256 pages, 6 x 9
58 b-w illustrations, 3 tables
Although the age and origin of katsina ceremonialism have long fascinated scholars, the reasons for its development have remained unexplored until now. E. Charles Adams here examines the concept of the katsina and the religion that developed around it, focusing on what makes katsinas unique, why the concept was developed, and what adaptive value it had for prehistoric Pueblo culture.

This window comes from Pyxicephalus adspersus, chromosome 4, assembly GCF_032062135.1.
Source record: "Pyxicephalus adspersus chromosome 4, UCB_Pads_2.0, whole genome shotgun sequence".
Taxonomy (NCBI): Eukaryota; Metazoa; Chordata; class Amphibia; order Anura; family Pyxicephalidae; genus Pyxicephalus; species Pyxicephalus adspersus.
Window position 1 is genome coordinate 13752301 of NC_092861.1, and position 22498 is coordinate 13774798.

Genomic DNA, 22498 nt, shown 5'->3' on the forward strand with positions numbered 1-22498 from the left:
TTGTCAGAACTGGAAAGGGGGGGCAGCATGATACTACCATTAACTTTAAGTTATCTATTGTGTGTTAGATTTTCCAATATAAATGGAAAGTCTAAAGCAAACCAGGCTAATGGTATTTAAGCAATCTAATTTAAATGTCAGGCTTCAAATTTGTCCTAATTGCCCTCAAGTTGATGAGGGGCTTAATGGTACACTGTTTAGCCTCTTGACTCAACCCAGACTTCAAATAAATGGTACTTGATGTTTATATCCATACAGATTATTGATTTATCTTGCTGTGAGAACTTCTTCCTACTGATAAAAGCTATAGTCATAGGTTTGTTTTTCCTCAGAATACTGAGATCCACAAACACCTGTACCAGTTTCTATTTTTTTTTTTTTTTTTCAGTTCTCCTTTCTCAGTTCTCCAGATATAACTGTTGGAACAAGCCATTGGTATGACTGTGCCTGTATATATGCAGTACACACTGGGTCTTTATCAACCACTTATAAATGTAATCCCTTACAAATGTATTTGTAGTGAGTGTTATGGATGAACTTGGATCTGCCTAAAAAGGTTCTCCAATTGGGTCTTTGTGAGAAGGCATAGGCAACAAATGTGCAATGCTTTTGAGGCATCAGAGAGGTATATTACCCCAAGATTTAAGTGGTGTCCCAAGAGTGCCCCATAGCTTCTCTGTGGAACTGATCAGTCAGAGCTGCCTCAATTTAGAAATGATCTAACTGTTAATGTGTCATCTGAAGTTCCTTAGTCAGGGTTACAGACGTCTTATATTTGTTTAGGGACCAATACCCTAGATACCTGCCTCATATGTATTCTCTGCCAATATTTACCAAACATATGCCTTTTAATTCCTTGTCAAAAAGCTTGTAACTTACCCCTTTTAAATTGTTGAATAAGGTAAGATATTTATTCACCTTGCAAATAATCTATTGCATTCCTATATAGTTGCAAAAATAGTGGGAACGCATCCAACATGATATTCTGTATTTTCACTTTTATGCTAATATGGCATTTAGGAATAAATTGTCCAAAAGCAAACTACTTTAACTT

A valuable contribution to Puebloan prehistory. Its serious attempt to link Pueblo beliefs and practices with evident precursors involves a laudable cultural-historical realism too long pooh-poohed by archaeology's fashionable formalisms.'—New Mexico Historical Review
'A valuable and useful contribution to the archaeology of the Southwest.'—American Anthropologist
‘Both in scale and in scope, the book is large; the interpretations are adventurous.’—Choice
E. Charles Adams is associate curator of archaeology at the Arizona State Museum. Since 1985 he has directed the Museum's Homol'ovi Research Program, which studies fourteenth-century pueblos in northeastern Arizona believed ancestral to the Hopis.
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